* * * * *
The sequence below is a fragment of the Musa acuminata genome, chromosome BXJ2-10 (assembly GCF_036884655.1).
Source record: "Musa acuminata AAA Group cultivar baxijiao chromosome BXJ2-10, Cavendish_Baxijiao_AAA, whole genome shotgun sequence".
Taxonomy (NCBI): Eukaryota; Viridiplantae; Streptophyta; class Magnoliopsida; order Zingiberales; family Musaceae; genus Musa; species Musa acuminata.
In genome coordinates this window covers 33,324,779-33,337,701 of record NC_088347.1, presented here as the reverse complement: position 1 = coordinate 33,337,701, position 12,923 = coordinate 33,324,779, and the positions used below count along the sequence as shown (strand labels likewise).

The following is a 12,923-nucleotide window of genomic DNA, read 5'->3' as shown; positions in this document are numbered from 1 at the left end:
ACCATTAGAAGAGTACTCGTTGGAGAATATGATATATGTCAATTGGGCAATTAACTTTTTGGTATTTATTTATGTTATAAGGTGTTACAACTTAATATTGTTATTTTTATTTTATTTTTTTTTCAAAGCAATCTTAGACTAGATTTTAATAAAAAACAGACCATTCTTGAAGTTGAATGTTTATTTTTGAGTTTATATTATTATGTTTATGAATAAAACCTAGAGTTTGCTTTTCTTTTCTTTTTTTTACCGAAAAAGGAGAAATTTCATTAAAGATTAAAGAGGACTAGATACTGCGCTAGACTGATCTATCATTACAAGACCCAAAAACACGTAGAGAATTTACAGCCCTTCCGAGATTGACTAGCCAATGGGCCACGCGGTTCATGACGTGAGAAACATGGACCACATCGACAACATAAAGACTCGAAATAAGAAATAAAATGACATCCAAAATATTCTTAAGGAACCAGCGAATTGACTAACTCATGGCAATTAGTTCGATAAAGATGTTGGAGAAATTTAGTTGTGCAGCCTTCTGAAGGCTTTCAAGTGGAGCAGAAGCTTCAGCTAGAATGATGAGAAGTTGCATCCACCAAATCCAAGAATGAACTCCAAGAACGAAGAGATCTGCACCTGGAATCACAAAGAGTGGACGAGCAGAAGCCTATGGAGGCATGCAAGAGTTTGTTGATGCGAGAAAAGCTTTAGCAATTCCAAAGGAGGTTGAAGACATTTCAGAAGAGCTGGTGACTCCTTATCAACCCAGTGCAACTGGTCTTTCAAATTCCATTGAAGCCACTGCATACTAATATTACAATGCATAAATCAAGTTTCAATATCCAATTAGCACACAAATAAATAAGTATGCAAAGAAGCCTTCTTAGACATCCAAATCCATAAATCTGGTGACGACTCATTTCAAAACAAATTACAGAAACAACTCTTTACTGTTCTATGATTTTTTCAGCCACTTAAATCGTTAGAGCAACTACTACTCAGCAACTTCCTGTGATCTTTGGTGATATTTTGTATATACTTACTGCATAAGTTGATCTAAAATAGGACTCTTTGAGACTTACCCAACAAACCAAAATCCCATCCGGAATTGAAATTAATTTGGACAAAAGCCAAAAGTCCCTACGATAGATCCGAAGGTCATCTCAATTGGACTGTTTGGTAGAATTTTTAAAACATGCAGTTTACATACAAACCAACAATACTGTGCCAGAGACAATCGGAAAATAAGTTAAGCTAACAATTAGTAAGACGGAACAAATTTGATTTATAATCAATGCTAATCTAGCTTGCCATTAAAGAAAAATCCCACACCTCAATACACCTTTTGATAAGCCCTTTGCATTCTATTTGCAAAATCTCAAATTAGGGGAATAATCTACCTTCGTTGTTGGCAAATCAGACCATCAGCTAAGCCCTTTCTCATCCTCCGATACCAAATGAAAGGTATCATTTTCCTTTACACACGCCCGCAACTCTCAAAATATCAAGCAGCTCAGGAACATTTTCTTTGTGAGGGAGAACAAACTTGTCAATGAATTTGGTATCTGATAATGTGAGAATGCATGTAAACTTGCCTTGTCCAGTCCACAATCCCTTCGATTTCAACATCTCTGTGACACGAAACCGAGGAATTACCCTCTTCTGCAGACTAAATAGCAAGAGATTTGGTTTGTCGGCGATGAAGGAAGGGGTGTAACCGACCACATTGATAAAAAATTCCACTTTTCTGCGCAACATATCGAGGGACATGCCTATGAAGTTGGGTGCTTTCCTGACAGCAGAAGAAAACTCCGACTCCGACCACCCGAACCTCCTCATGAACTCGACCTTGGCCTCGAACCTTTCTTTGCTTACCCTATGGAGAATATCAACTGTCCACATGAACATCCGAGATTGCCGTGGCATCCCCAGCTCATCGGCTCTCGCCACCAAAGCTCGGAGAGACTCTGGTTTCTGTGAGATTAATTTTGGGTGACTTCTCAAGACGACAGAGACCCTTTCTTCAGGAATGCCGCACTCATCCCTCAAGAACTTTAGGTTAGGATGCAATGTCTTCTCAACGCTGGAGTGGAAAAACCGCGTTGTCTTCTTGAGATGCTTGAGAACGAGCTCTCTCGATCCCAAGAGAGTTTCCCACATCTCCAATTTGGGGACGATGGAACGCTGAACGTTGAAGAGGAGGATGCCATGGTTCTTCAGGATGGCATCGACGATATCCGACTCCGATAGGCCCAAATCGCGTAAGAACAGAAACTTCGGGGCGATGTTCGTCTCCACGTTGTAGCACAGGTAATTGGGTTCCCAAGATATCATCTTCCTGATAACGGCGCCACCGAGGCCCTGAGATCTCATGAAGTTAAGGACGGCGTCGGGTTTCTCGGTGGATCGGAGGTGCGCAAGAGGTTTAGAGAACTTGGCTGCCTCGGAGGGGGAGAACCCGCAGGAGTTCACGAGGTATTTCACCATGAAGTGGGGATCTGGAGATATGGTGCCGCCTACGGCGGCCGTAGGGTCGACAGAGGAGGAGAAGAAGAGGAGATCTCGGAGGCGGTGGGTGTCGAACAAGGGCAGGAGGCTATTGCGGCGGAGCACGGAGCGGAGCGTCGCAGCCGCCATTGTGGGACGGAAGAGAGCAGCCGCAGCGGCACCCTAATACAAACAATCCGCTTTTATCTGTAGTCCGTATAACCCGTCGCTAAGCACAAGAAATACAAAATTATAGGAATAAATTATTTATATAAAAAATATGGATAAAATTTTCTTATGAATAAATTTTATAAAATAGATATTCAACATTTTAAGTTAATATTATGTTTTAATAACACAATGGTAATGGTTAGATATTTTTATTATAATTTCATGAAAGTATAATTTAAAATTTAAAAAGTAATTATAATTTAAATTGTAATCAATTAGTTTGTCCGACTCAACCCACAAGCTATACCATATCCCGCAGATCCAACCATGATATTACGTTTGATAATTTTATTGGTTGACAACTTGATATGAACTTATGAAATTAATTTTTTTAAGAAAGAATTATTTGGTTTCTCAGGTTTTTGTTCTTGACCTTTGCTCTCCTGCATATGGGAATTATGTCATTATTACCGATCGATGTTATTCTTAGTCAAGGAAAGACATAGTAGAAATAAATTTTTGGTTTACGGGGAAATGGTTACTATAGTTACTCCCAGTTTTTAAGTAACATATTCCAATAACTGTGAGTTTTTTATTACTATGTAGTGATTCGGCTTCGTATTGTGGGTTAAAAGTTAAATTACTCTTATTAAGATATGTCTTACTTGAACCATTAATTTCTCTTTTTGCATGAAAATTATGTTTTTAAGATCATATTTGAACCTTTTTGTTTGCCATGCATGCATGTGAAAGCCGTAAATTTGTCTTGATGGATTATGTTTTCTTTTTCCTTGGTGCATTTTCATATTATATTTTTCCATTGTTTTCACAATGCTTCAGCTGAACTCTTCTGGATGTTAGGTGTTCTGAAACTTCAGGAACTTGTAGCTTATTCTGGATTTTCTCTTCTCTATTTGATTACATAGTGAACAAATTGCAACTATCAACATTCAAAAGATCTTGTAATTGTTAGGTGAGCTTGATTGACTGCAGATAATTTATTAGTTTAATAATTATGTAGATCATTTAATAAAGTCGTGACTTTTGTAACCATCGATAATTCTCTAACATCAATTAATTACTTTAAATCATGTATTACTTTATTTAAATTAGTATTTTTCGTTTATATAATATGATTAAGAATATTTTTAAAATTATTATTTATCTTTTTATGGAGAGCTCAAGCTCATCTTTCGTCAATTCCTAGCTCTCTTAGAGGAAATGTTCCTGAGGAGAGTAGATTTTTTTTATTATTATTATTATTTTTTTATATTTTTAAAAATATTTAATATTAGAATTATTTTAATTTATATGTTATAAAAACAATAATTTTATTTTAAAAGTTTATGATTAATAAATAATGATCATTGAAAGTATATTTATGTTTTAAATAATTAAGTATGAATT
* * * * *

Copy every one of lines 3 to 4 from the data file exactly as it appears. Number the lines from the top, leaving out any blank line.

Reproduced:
Taxonomy (NCBI): Eukaryota; Viridiplantae; Streptophyta; class Magnoliopsida; order Zingiberales; family Musaceae; genus Musa; species Musa acuminata.
In genome coordinates this window covers 33,324,779-33,337,701 of record NC_088347.1, presented here as the reverse complement: position 1 = coordinate 33,337,701, position 12,923 = coordinate 33,324,779, and the positions used below count along the sequence as shown (strand labels likewise).